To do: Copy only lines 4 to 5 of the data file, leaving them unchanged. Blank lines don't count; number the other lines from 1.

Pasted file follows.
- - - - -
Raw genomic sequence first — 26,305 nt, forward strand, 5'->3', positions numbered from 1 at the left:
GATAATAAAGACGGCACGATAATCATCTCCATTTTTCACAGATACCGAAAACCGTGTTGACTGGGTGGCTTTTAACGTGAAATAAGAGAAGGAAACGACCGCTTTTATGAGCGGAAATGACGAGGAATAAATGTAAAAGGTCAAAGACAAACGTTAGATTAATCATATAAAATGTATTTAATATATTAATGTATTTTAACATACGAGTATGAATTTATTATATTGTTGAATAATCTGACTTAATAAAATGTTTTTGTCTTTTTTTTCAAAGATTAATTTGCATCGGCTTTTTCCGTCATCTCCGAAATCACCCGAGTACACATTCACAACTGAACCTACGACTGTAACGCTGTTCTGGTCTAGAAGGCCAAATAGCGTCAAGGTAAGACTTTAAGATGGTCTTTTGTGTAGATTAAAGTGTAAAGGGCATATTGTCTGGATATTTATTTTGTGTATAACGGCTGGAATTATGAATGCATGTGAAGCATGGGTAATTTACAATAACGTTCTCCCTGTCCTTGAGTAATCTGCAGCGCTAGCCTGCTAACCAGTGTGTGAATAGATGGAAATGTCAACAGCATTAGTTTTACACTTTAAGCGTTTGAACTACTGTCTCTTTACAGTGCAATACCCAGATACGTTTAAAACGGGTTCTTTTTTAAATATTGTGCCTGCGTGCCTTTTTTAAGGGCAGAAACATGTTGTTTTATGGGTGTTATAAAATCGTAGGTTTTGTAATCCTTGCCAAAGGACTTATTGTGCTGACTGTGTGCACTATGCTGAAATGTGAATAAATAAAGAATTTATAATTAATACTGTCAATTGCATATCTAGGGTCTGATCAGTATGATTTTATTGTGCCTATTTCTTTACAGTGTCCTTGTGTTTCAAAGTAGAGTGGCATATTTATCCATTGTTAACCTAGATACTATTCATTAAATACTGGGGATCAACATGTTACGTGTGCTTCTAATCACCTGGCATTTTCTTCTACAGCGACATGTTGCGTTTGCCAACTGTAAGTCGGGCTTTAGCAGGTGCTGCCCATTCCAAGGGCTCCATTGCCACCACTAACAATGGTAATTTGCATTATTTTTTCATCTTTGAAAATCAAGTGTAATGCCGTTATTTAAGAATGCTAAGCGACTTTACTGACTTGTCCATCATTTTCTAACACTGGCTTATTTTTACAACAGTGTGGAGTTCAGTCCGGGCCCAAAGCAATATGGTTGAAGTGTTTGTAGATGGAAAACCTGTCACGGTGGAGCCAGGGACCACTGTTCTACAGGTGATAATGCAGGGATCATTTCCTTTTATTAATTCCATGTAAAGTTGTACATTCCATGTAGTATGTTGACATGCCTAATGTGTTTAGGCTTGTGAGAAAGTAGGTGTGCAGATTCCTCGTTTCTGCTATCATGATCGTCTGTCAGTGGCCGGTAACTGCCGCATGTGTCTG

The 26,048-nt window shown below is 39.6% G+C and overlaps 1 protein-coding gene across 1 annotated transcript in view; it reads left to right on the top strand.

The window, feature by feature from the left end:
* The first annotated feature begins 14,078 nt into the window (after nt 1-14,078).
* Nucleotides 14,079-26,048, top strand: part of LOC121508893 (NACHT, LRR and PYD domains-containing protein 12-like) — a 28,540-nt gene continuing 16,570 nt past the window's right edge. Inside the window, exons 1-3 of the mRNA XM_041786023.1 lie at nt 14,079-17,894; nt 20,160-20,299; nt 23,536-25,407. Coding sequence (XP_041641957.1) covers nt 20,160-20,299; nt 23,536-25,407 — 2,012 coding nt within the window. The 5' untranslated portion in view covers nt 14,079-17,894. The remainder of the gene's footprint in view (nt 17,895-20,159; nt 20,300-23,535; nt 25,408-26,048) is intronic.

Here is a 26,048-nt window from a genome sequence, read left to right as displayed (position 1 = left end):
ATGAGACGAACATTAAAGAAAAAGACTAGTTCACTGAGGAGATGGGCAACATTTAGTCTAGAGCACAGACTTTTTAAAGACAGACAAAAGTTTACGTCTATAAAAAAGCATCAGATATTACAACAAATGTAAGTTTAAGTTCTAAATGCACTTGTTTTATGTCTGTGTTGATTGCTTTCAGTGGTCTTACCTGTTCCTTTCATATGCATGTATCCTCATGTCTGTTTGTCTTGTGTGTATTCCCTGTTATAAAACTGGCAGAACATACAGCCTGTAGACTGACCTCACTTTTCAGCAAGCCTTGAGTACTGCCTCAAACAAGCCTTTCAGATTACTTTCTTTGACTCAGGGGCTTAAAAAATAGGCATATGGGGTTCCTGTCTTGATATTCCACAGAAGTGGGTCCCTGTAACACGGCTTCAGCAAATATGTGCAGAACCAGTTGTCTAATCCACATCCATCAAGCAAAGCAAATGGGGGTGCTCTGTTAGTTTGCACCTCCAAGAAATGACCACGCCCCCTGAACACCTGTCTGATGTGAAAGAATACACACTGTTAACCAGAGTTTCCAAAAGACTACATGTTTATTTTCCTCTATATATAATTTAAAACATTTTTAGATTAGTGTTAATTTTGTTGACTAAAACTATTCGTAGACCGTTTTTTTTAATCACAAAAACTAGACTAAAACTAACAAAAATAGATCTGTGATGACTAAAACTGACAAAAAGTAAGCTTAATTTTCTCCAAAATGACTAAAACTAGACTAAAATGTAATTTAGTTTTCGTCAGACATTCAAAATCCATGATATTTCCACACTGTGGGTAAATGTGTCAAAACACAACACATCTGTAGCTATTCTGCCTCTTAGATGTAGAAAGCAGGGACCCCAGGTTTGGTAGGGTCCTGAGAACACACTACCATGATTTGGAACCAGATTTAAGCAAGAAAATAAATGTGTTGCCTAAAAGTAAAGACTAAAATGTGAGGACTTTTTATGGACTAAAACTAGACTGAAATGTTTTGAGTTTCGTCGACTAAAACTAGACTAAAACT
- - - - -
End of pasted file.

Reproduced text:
The window, feature by feature from the left end:
* The first annotated feature begins 14,078 nt into the window (after nt 1-14,078).